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Celtics 96, Bulls 80

Bullies

Young visitors get picked on by the Celtics

By Frank Dell'Apa
Globe Staff / November 1, 2008
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The Celtics displayed the defensive intensity that has made them defending NBA champions in taking a 96-80 win over the Chicago Bulls last night.

It also helped that the Bulls performed like a masquerading professional team before a costumed Halloween crowd, which started dashing for the exits as the Celtics' starters departed midway through the final quarter.

"We wanted to establish ourselves defensively," said Paul Pierce. "We felt like in Game 1 [a 90-85 win over Cleveland Tuesday] we didn't do that. [We know] that they have a young and talented team, and if you give them any confidence, especially early in the game, you are in for a long night. So, we wanted to set the tone early with defense and we were able to do that."

The Celtics picked up where they left off in limiting Cleveland to 35 second-half points in the opener, the Bulls finishing the first half with 31 points.

The fast start allowed the Celtics' starters to pace themselves in preparation for a three-game road trip, starting tonight at Indiana. Pierce (14 points) became the final starter to depart (with 6:03 remaining) after playing 34 minutes. No other starter played more than 30.

The Bulls' dysfunctional offense and self-destructive tendencies played into the Celtics' hands. Chicago rookie Derrick Rose (18 points, one assist) was able to create offense for himself, but struggled to direct the team in a half-court set.

"The first five, six minutes were great execution and intensity," said Celtics coach Doc Rivers. "It was perfect for us early on. We attacked loose balls, were taking charges, had a lot of digs. It was a great energy game for us. It's nice to see. It's a good way of playing before you go on the road."

Chicago did not have a field goal attempt connect with the net until Luol Deng's 17-footer cut the deficit to 13-8. The Bulls were 0 for 8 from the field until a goaltending call on Kendrick Perkins 5:41 into the game. And the Bulls concluded the quarter as Joakim Noah's follow rolled off the rim, their 19th miss in 23 attempts.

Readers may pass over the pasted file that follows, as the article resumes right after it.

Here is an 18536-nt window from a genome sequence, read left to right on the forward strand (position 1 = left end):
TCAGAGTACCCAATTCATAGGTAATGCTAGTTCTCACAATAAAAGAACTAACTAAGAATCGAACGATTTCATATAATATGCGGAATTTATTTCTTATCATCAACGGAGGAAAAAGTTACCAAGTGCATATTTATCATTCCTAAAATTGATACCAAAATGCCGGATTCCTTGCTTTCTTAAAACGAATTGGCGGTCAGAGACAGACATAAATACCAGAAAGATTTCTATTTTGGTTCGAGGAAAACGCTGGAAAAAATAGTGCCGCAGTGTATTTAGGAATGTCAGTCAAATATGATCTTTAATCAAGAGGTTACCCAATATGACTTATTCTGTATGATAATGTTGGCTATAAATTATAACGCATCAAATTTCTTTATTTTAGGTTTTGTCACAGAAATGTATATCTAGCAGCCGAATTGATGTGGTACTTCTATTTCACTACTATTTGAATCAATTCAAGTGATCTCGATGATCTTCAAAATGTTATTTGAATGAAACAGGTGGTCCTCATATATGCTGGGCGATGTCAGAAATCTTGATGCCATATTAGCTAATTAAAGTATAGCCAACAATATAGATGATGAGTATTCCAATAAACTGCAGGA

The Celtics' reserves set a similar tone to start the second quarter, the Bulls failing to convert a field goal for 4:42. The Bulls concluded the half with more fouls (15) than field goals (10 for 45), and nearly as many turnovers (nine). The Celtics took a 49-31 lead on Rajon Rondo's two free throws with seven seconds remaining.

"We were just an active team," Rivers said. "And offensively, there was a stretch in the first half, it was beautiful. The ball was moving, everybody was touching it, it was tough to double. That's how we have to play. We play like that on most nights, we're pretty good.

"I don't think we can intimidate a team but I think you can clearly frustrate them if you play well enough, defensively and offensively. It's got to be both. You've got to have balance and I thought we had great balance for a stretch. The last quarter and a half was not great, but that's fine."

A blowout was not unexpected. The Celtics have won five successive times against the Bulls, and last season their average margin of victory over Chicago was 18.3 points.

But the Celtics' sense of purpose early on was a key to resting the starters. Rondo played 30 minutes, Ray Allen 28, Perkins 28, and Kevin Garnett 26.

In the Celtics' opener, the combination of a banner-raising adrenaline rush and an emotional pregame discourse by Pierce led to an uneven start.

This time, after Pierce committed a charging foul on the first possession, the Celtics relied on composure and teamwork.

Every Celtic starter had scored after Perkins provided an 11-4 lead with 7:27 remaining in the first quarter.

"I thought I was a lot more under control," said Garnett (17 points). "I told [Pierce] I put a lot of burden on he and Ray in the first game. But tonight, I felt a lot more poised. I was doing the small things, getting open, I was very active on defense, getting my hands on loose balls. In a crazy way, that got me going offensively."

Frank Dell'Apa can be reached at f_dellapa@globe.com.

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